The party took a few seats — not a failure by Rhode Island Republican Party standards, but hardly the General Assembly makeover that Carcieri needed to become a real force on Smith Hill.

The chief lesson of the campaign, McKay says: he relied too much on message, and not enough on grassroots organizing.

Now, as he gears up for another crack at Rhode Island's Democratic power structure, he is focused squarely on the ground game. And that means sharpening the single most important organizing tool for any party: its voter file.

The file is a sprawling database of registered voters: their political leanings, voting histories — do they turn out for every Town Council election or just the quadrennial presidential contest? — and increasingly, their tastes in magazines and coffee shops.

Indeed, the data-mining explosion of the last decade or so has made the voter file an exponentially more sophisticated tool, allowing for specifically tailored messages for, say, mothers with sons in the military or voters who score seven or higher on a 1-to-10 scale of environmental consciousness.

George W. Bush's file was considered the holy grail of American politics for years; a microtargeting monster. But Barack Obama and the Democrats surged ahead in the 2008 election.

Among the key figures in that surge: Steve Adler, a sharp-tongued Providence native, with no particular allegiance to the Democrats, who co-founded the Voter Activation Network (VAN) company in 2001 — running it out of his East Side basement until the electric bills for his 37 servers grew too large.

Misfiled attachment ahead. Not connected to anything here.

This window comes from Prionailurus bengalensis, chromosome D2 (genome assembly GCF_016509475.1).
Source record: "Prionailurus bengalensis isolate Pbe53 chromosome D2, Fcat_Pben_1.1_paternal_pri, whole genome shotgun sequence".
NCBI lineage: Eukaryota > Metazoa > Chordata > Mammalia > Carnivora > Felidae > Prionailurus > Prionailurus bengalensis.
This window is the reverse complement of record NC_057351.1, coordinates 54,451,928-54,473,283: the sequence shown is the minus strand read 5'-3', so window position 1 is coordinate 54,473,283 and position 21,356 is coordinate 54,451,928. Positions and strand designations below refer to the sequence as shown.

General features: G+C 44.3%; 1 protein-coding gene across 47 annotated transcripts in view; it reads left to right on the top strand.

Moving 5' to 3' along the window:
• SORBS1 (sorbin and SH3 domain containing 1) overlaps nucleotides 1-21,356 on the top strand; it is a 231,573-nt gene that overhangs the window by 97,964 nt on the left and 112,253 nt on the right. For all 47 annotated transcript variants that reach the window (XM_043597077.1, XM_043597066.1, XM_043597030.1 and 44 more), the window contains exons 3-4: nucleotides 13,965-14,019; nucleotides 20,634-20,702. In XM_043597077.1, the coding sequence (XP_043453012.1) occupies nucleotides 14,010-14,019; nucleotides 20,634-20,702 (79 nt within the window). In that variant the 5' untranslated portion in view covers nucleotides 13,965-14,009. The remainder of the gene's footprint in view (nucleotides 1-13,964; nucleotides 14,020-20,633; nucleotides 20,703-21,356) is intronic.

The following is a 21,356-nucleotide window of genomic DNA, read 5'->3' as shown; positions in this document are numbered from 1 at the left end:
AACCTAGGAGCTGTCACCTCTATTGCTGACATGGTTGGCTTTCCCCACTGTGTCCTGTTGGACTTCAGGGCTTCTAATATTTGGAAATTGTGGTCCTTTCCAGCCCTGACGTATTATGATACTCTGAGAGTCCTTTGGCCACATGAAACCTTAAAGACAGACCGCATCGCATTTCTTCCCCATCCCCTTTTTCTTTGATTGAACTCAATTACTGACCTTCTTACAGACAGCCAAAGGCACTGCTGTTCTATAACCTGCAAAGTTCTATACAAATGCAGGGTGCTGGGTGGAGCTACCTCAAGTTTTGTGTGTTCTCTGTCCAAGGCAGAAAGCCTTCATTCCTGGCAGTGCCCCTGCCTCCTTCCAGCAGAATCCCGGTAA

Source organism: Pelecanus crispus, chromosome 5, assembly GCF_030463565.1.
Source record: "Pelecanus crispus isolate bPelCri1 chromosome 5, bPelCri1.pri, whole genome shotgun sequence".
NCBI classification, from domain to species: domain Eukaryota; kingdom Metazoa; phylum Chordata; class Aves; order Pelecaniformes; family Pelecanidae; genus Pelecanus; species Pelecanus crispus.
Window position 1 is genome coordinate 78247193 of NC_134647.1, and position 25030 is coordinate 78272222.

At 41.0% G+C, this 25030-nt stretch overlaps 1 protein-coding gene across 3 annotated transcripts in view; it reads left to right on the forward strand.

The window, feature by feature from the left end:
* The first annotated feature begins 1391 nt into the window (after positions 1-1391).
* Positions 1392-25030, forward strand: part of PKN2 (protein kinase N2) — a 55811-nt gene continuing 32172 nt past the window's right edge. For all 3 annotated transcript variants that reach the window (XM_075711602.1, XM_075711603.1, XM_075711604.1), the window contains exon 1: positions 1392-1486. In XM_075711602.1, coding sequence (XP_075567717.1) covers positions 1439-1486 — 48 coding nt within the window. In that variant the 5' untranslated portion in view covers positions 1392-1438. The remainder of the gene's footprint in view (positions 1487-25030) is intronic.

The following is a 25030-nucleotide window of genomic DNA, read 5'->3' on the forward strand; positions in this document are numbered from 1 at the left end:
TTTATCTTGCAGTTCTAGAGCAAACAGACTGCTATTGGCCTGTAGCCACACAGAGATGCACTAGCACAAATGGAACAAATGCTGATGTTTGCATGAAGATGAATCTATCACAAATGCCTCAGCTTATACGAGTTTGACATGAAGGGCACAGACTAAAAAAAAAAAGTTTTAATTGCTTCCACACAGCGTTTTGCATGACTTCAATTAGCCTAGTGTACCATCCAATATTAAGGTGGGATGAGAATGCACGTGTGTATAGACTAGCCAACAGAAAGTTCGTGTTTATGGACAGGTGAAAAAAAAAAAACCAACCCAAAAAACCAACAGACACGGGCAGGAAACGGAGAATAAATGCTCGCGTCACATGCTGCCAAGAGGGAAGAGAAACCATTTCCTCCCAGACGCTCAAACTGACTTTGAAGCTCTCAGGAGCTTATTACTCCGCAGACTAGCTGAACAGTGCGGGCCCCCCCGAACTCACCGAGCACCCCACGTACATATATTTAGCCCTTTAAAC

The strength of VAN's signature product, VoteBuilder, is its open-source, bottom-up orientation: political candidates from City Council to Congress feed voter information gleaned from door-knocking and telephone surveys into an ever-expanding and constantly updated Democratic National Committee database that can be diced and deployed in all manner of clever ways.

Catalist, a private company headed by former Clinton aide Harold Ickes, has taken this decentralized approach to its logical conclusion: building its own voter file, layering on commercial data on magazine subscriptions and the like, and opening it up to a wide range of Democratic-friendly labor unions, environmental advocates, and pro-choice organizations — including some in Rhode Island — that keep buttressing it with new information.

One distinct advantage for Catalist: it is, as a private entity, not subject to the campaign finance restrictions that weigh on the Democratic National Committee and other official party organs.

Republicans, frantic to catch up, are weighing a Catalist-like entity of their own, Data Trust, which would take the Republican National Committee's voter file, pile on commercial data, and swap voter information with increasingly powerful independent political committees like Karl Rove's Crossroads Grassroots Policy Strategies, better known as Crossroads GPS.

But Data Trust is hardly the only effort of its kind on the right. Billionaire conservative brothers David and Charles Koch are building their own list, known as Themis. And Adler, who sold his half of VAN in 2005 and retreated to his solar- and vegetable-oil-powered compound deep in the woods of Saunderstown ("I don't play well with other children," he says), is pushing a new, VoteBuilder-like product — rVotes — in conservative circles.

His slogan, playing on his history with VoteBuilder: "The best Campaign and Grass Roots software in the world for conservatives. Don't believe us? Ask your opponent."

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